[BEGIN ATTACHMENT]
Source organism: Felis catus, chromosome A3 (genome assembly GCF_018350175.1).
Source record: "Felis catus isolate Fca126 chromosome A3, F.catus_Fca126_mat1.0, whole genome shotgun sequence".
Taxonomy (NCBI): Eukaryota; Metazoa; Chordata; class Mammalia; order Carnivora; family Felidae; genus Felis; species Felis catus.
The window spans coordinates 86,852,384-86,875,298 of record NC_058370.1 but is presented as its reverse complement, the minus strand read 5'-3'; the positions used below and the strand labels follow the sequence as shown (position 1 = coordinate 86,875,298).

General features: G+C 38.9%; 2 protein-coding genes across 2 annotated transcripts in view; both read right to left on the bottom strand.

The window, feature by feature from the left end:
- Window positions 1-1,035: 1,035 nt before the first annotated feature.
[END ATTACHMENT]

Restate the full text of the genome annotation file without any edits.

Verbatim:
Source organism: Felis catus, chromosome A3 (genome assembly GCF_018350175.1).
Source record: "Felis catus isolate Fca126 chromosome A3, F.catus_Fca126_mat1.0, whole genome shotgun sequence".
Taxonomy (NCBI): Eukaryota; Metazoa; Chordata; class Mammalia; order Carnivora; family Felidae; genus Felis; species Felis catus.
The window spans coordinates 86,852,384-86,875,298 of record NC_058370.1 but is presented as its reverse complement, the minus strand read 5'-3'; the positions used below and the strand labels follow the sequence as shown (position 1 = coordinate 86,875,298).

General features: G+C 38.9%; 2 protein-coding genes across 2 annotated transcripts in view; both read right to left on the bottom strand.

The window, feature by feature from the left end:
- Window positions 1-1,035: 1,035 nt before the first annotated feature.